Most IDF combat soldiers have encountered the “Yasur” helicopter on one occasion or another during their service.

Whether supplying ground troops, transporting forces or unfortunately conducting MEDEVAC operations, the CH-53 Stallion, as it is known in English, is the backbone of the IAF’s logistical air arm.

The Yasur also works in the shadows. Despite its size and sometimes because of it, it is also used for IDF Saret units Special Ops. One of its more recent known ops was conducted during the Second Lebanon War when the IDF’s Special Unit Sayeret Matkal was flown with the Yasur deep into Baalbek Lebanon in an attempt to reveal the location of two Israeli kidnapped soldiers Eldad Regev and Ehud Goldwasser.

Now, after nearly 50 years of service, the CH-53 Stallion is feeling like a normal 50-year-old person. The Yasur needs more attention and is frequently sent for “check ups” at the IAF’s maintenance depots. The IAF had attempted to replace the Yasur in 2008, but was unsuccessful in finding a suitable replacement. The heavy lift helo is a workhorse on the job and considered extremely reliable despite its age.

Although the Yasur has been in the spotlight negatively for two of Israel’s tougher moments due to a collision took place in 1997 over Shear Yishuv killing 73 soldiers and in 1979 killing 54 soldiers, the Yasur actually has an extremely safe record in comparison with other aircraft with regards to the amount of flying hours.

The helicopter which serves today in the IAF still looks almost the same to the one which entered service 50 years ago. Its “brains” have been upgraded throughout the years due to several modernization programs, but if you take the helicopter apart like they do for inspection in the IAF Maintenance Depot, the airframe is just as it was 50 years ago.

The US Marine Corps, the largest Stallion operator in the world, had initially intended on replacing its own helicopters in a decade or so. Due to the war on terror and the US’s ongoing military efforts in Afghanistan and Iraq, the US Stallions have been suffering from much larger workloads than anticipated which has caused the US Department of Defense to speed along the process of finding the Stallion a proper replacement. Sikorsky, which designed the Stallion in the 1960s, started developing a new heavy lift Helo in 2006, but was not feeling the pressure until a report came out showing that the Stallions currently operating in the US Marine Corps have been used way more than anticipated and that a replacement for them is needed as soon as possible.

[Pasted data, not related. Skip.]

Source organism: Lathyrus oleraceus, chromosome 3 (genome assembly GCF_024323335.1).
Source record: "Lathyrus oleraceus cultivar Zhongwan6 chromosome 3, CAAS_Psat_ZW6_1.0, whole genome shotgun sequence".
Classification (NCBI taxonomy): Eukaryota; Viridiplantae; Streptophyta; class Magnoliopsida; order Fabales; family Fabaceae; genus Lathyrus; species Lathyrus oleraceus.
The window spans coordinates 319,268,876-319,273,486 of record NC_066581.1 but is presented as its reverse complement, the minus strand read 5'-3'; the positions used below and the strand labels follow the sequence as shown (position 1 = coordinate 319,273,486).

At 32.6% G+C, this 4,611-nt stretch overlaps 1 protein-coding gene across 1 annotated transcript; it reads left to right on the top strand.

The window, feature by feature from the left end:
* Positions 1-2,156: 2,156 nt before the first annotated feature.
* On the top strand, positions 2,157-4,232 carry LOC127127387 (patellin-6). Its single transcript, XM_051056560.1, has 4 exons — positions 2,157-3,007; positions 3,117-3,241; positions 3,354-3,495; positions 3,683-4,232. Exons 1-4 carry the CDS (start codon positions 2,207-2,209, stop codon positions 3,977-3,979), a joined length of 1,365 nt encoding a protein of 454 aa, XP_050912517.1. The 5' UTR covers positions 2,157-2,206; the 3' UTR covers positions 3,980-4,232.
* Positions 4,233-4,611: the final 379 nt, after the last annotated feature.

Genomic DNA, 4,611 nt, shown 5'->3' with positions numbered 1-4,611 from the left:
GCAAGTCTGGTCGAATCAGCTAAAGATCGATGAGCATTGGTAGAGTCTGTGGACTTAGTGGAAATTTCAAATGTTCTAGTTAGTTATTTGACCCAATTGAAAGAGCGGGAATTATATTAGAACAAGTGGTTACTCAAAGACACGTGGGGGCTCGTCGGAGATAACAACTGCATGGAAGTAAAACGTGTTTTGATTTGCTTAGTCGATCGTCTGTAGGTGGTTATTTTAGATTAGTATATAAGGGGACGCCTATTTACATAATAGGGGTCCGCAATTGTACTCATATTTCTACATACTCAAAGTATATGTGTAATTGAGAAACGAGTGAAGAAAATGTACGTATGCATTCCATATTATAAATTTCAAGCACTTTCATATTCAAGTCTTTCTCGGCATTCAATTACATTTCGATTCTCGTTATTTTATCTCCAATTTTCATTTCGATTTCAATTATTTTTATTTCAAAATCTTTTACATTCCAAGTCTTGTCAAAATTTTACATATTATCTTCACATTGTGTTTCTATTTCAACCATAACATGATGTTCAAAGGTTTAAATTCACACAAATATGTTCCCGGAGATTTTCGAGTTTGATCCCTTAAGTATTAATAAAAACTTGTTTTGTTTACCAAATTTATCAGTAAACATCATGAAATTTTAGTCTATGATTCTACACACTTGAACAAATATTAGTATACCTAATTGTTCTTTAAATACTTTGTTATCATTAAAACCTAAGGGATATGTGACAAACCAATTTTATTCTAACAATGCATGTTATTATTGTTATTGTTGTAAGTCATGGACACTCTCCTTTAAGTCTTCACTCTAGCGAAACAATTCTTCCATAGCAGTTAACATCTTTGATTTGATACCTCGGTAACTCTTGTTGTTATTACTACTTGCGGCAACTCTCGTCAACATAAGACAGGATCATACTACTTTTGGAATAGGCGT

Sikorsky’s development team produced the CH-53K, known affectionately as “King Stallion”. The King first flew in 2015, and overcame many hurdles prior to its first flight. Following the flight it seems the program has progressed very quickly. Since first flying in October 2015, it has completed 400 flying hours and just recently achieved “Milestone C” status, which is a big step in the helicopter’s development, giving it a “Seal of Approval” by the US Government.

The “King” looks very similar to the Yasur from the outside. From the inside, however, it’s a completely new aircraft, with technology far more advanced than any other helicopter in the world. I had the opportunity to see it up close and Sikorsky’s Development Facility in West Palm Beach, Florida.

Looks can be deceiving. While the “King Stallion” looks very similar to the Yasur, it has no parts at all that are the same. The King is a completely new design that just looks externally like a “regular” Stallion.

The King is years ahead technologically than any other helicopter currently in service. It features a “Fly By Wire” system which is basically an extremely advanced computer that translates the pilots controls to the rotors allowing for the removal of complex hydraulic systems which could now be removed from the new helicopter freeing up more than a full ton of weight for more cargo.

The Fly By Wire also allows the pilot to input certain aspects of flying like hovering steadily with just the press of a button, something which can be extremely complex in the previous models. The test pilots at Sikorsky view this feature as a system that enhances flight safety, the workload of flying the aircraft according to them has been reduced 50%, allowing pilots for more time to “keep their heads out the window” and monitor their safety which is especially crucial when two or more helicopters fly together.

Additionally the helicopter has a Mechanical Diagnostic System, which basically notifies the maintenance crews when a part needs to be replaced. The system can also foresee these issues therefore giving squadrons time to plan maintenance with regards to the flying schedule which helps conserve manpower time in the hanger.

The Israeli Air Force, should it choose this helicopter, would be receiving an enormous leap in capability. The King Stallion can carry three times more weight than Israel’s Yasurs. The King has also been designed with the Iraq and Afghanistan conflicts in mind, since the conditions in those countries is very similar to Israel. Israel would be receiving a helicopter with issues such hot temperature of operation already in mind.

The Marines plan on declaring the “King” operational by 2020. Should Israel decide to order the type Sikorsky would create a special "line” just for the production meant for Israel. Replacing an aircraft is never an easy task, but it would seem like the transition from the Yasur to the King Stallion would be much smoother than transitioning to a different aircraft. Time will tell if the replacement for the Yasur can only be another Yasur, or maybe the “King of the Yasurs”.